Platformers are all about jumping, but what happens when your jumps are so powerful that your body literally can’t handle them? That’s the idea behind Legbreaker, a game about figuring out how to maintain the protagonist’s body as they make their way through several sadistic experiments.
Legbreaker’s mechanics are simple: the player has a huge jump. One jump results in one broken leg, meaning you get a max of two in each level before being reduced to a crawl. Every room is a mini puzzle, full of gaps and ledges that task the player with deciphering the best way to reach the exit while also weighing how breaking one or both legs will affect their strategy. It’s soon revealed, however, that even dragging yourself around with two broken legs has its benefits, since it allows the player to squeeze through small spaces. In later stages, crawling can also be used to cross gaps that would otherwise require a jump.
The experiments that make up Legbreaker’s loose narrative eventually expand to include platformer staples like switches, spikes, springs, and movable boxes, each of which provide additional perspective on the jumping mechanic. Since players can’t manually control jump height, ceiling spikes necessitate getting to a lower platform before leaping across a gap. Springs can only be used once, meaning they have to be rationed just like regular jumps in order to avoid obstacles. Boxes can be dropped on switches to open doors, but they also provide the additional height necessary to depress the buttons yourself.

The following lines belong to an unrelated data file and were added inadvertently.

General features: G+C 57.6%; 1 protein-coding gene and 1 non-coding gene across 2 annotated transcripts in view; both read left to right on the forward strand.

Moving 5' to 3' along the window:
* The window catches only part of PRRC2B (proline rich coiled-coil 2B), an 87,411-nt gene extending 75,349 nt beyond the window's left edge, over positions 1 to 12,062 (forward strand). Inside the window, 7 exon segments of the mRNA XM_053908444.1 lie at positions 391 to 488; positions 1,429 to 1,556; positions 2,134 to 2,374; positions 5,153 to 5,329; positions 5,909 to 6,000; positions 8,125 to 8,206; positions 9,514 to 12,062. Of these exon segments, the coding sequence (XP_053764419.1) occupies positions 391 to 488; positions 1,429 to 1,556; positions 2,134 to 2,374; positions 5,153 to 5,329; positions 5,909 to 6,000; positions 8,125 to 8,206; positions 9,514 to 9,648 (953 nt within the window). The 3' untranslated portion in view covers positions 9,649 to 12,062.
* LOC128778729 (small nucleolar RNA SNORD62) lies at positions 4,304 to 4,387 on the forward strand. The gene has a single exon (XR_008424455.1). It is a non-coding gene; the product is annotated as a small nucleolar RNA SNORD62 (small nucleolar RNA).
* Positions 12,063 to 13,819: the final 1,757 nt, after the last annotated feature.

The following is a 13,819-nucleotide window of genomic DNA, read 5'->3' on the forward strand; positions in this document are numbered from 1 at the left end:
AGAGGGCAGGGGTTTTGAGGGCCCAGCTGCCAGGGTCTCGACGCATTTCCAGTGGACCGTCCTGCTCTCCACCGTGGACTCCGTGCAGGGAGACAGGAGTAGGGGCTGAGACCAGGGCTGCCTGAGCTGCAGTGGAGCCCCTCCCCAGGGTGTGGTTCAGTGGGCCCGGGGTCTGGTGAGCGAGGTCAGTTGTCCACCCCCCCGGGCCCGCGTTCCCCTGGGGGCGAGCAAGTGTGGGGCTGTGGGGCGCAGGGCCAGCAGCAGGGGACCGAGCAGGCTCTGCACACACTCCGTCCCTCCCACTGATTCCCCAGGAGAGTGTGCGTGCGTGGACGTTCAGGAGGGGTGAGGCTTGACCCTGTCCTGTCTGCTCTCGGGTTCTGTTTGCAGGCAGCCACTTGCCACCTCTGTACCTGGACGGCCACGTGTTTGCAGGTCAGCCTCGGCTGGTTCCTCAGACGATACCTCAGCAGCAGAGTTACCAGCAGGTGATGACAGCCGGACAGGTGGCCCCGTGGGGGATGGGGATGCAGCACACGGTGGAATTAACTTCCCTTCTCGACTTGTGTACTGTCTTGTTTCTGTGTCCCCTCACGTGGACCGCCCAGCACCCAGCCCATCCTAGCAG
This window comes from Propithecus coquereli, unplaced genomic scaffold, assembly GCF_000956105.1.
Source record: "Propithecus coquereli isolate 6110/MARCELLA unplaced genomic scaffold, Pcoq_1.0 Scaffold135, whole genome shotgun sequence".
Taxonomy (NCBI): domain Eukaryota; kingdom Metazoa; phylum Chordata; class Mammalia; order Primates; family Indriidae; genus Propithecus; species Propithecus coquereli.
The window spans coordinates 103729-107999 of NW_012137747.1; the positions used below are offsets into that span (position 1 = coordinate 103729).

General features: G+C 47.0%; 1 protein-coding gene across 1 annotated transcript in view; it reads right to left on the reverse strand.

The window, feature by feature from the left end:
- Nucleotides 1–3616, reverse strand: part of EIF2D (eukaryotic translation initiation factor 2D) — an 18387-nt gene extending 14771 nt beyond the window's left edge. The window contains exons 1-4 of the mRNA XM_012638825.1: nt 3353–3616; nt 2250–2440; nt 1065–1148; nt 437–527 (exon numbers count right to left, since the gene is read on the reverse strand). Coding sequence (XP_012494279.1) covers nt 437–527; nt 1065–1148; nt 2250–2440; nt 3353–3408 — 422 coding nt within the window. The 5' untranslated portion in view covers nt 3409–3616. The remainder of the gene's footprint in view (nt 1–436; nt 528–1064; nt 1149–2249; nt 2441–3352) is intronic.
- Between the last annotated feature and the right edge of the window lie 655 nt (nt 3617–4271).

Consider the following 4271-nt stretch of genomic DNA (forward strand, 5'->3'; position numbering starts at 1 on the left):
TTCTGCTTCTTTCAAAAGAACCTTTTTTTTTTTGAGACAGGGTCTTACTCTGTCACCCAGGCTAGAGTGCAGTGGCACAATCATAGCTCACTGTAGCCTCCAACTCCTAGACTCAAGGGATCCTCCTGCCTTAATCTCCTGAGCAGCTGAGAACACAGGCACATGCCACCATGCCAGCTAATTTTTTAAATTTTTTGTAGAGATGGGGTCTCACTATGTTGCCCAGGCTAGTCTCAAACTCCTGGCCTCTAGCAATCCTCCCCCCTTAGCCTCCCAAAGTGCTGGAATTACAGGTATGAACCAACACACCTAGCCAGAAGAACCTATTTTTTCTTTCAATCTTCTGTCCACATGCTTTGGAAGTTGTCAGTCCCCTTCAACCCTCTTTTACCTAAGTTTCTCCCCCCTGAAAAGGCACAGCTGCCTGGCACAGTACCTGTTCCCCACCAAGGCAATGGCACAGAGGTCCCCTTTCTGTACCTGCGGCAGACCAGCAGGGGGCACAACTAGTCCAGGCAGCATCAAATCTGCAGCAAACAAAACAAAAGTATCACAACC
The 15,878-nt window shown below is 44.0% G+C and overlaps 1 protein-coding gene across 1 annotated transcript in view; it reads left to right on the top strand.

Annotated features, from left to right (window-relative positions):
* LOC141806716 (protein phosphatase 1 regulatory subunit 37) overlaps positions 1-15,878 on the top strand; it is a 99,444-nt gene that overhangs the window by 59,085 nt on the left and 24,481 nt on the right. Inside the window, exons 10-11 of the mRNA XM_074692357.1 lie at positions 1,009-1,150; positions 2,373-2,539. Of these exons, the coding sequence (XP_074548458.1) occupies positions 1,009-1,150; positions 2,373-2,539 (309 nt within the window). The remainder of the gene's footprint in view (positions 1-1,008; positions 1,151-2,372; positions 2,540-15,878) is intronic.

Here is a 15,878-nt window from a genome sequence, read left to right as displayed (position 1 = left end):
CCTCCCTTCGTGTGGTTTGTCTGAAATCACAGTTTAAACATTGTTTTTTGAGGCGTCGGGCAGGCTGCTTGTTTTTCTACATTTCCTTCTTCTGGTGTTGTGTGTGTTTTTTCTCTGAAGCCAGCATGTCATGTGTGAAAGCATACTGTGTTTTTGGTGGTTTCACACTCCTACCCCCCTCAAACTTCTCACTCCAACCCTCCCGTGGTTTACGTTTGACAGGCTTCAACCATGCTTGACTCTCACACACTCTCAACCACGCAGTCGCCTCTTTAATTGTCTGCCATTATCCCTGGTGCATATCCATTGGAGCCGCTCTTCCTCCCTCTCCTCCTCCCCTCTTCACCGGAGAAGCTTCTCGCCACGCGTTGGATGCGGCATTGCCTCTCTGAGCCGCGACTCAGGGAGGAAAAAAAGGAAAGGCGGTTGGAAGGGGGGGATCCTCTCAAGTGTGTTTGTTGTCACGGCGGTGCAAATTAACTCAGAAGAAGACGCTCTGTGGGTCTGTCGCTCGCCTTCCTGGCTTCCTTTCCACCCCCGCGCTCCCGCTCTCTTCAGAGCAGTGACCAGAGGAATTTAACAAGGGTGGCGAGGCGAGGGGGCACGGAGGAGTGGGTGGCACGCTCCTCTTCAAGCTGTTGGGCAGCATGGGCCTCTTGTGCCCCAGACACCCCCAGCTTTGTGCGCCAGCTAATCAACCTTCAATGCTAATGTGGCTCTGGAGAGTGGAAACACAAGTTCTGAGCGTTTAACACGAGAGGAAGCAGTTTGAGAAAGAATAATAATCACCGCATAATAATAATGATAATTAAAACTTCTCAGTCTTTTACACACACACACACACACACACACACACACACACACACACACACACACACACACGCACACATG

Legbreaker’s controls can sometimes be a struggle. Moving the character around, even with two intact legs, is clunky and imprecise, a problem that’s exacerbated by the jerky cadence of walking with a broken limb. Nothing feels quite as tight as one would want from a platformer—I often found myself flying over edges while trying to inch forward, or missing switches and springs when it looked like I should have hit them dead on. That said, these minor frustrations never really kept me stuck for too long.
Legbreaker is currently available as “pay what you want” on itch.io as part of the Finally Finish Something 2020 game jam, but I felt like I got my money’s worth after throwing a few bucks the developer’s way. I would love to see this mechanic adapted to a longer game, but even in its current state as the product of a game jam, Legbreaker is a neat little gem, one whose unique mechanics are definitely worth a half hour of your time.